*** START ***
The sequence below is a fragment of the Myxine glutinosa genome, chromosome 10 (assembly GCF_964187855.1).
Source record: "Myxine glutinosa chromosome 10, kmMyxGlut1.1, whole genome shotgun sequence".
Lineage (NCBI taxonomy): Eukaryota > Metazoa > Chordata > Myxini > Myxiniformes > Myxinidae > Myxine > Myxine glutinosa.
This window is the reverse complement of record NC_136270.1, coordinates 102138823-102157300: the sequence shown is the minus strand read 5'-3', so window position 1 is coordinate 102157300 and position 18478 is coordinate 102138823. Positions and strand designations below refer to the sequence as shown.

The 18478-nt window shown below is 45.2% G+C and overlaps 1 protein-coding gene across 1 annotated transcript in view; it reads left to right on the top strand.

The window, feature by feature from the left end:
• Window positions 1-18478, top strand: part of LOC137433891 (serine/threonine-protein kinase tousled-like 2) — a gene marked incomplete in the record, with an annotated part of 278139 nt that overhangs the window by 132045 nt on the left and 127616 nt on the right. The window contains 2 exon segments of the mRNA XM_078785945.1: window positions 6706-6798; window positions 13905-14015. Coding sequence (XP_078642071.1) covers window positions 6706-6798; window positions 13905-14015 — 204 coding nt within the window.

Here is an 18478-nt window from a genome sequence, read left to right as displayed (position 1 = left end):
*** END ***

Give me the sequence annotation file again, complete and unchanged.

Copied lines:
The sequence below is a fragment of the Myxine glutinosa genome, chromosome 10 (assembly GCF_964187855.1).
Source record: "Myxine glutinosa chromosome 10, kmMyxGlut1.1, whole genome shotgun sequence".
Lineage (NCBI taxonomy): Eukaryota > Metazoa > Chordata > Myxini > Myxiniformes > Myxinidae > Myxine > Myxine glutinosa.
This window is the reverse complement of record NC_136270.1, coordinates 102138823-102157300: the sequence shown is the minus strand read 5'-3', so window position 1 is coordinate 102157300 and position 18478 is coordinate 102138823. Positions and strand designations below refer to the sequence as shown.

The 18478-nt window shown below is 45.2% G+C and overlaps 1 protein-coding gene across 1 annotated transcript in view; it reads left to right on the top strand.

The window, feature by feature from the left end:
• Window positions 1-18478, top strand: part of LOC137433891 (serine/threonine-protein kinase tousled-like 2) — a gene marked incomplete in the record, with an annotated part of 278139 nt that overhangs the window by 132045 nt on the left and 127616 nt on the right. The window contains 2 exon segments of the mRNA XM_078785945.1: window positions 6706-6798; window positions 13905-14015. Coding sequence (XP_078642071.1) covers window positions 6706-6798; window positions 13905-14015 — 204 coding nt within the window.

Here is an 18478-nt window from a genome sequence, read left to right as displayed (position 1 = left end):